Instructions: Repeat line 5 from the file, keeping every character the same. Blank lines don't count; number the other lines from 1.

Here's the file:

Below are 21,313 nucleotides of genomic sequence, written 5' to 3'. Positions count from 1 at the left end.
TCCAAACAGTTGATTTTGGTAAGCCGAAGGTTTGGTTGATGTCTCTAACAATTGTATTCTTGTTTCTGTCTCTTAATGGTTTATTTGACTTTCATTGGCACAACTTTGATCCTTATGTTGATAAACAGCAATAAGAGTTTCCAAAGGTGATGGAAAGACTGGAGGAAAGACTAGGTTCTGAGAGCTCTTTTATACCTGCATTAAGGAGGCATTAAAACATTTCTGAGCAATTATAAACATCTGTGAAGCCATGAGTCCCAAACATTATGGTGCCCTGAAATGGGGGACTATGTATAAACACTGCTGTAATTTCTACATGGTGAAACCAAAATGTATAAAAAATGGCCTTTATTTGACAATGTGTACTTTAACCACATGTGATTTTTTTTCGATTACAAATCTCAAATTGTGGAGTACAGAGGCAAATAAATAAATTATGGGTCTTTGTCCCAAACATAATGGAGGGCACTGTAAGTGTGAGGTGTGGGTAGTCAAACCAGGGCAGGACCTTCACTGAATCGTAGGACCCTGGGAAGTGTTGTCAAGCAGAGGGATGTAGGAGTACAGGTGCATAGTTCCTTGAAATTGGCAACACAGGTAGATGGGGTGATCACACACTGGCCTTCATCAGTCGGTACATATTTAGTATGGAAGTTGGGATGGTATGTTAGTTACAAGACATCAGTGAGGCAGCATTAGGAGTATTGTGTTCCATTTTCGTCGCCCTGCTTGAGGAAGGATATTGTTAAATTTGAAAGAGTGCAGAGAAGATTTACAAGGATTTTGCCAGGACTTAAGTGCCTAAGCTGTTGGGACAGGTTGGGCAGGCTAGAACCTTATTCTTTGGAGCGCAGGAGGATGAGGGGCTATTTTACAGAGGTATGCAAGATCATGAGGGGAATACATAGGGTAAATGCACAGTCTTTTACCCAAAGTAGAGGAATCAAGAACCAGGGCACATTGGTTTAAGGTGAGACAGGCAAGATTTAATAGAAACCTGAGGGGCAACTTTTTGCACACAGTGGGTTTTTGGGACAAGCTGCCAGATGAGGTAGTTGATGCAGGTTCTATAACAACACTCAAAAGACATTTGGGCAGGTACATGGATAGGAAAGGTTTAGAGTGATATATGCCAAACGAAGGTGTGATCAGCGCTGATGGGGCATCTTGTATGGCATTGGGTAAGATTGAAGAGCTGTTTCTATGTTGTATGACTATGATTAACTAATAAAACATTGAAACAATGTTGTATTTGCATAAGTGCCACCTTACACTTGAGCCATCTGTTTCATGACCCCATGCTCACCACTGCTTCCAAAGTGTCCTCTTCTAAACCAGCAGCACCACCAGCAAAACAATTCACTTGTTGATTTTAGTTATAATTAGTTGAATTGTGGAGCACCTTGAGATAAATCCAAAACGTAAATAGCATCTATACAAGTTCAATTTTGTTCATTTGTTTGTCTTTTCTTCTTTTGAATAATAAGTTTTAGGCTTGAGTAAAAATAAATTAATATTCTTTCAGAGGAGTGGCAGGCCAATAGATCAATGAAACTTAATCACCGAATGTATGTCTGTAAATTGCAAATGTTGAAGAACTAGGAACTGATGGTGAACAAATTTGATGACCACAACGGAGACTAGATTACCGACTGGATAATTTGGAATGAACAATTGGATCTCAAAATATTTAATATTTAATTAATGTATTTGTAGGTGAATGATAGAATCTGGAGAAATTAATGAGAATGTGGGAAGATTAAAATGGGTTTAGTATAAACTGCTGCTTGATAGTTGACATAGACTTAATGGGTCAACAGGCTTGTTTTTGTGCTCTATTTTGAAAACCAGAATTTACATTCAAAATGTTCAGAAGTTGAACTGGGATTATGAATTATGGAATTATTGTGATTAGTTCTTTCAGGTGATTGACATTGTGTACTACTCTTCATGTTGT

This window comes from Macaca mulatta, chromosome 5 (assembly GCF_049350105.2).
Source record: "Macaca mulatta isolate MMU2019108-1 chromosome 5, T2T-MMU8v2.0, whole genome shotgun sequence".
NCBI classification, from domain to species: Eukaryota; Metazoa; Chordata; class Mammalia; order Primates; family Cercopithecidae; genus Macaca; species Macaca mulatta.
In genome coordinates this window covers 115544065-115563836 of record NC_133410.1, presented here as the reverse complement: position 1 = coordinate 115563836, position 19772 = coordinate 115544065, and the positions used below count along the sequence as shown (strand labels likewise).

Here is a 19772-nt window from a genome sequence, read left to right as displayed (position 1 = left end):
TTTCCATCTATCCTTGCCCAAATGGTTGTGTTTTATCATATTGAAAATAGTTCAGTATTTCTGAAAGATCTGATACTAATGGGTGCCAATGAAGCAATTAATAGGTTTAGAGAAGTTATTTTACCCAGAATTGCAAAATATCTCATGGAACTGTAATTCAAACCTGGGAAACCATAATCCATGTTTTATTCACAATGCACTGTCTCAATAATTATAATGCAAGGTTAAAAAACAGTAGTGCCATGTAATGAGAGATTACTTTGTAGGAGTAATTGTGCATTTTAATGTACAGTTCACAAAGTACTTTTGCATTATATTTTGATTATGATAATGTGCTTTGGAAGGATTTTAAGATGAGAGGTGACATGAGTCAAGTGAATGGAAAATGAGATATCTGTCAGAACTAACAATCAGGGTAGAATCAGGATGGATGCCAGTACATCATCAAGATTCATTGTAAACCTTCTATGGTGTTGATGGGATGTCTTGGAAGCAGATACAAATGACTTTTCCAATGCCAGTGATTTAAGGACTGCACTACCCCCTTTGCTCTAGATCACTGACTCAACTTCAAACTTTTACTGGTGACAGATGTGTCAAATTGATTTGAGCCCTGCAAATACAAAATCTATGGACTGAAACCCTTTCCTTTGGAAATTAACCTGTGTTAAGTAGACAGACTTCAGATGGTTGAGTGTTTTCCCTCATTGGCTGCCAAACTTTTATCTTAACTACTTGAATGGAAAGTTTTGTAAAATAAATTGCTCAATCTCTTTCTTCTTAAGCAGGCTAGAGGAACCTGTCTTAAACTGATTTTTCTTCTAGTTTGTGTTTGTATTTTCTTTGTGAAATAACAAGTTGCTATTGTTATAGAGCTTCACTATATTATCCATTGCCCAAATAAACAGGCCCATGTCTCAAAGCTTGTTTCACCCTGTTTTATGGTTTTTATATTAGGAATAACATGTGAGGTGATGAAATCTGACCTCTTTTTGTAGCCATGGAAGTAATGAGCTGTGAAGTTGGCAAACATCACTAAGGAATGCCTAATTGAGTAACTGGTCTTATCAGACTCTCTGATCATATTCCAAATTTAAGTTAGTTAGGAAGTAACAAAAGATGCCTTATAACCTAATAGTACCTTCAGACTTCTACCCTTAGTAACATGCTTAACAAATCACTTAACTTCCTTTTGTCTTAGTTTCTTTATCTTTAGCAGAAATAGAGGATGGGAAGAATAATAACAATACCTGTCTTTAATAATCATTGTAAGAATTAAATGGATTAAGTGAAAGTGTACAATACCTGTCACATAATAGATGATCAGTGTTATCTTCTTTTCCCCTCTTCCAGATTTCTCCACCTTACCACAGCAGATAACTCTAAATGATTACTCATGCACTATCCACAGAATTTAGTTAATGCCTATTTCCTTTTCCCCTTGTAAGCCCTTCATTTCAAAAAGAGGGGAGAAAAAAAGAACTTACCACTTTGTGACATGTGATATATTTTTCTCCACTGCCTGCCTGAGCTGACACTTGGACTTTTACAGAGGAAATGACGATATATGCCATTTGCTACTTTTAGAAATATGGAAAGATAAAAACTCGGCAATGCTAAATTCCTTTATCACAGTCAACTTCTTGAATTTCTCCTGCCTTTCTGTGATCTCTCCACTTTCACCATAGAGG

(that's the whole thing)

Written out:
NCBI classification, from domain to species: Eukaryota; Metazoa; Chordata; class Mammalia; order Primates; family Cercopithecidae; genus Macaca; species Macaca mulatta.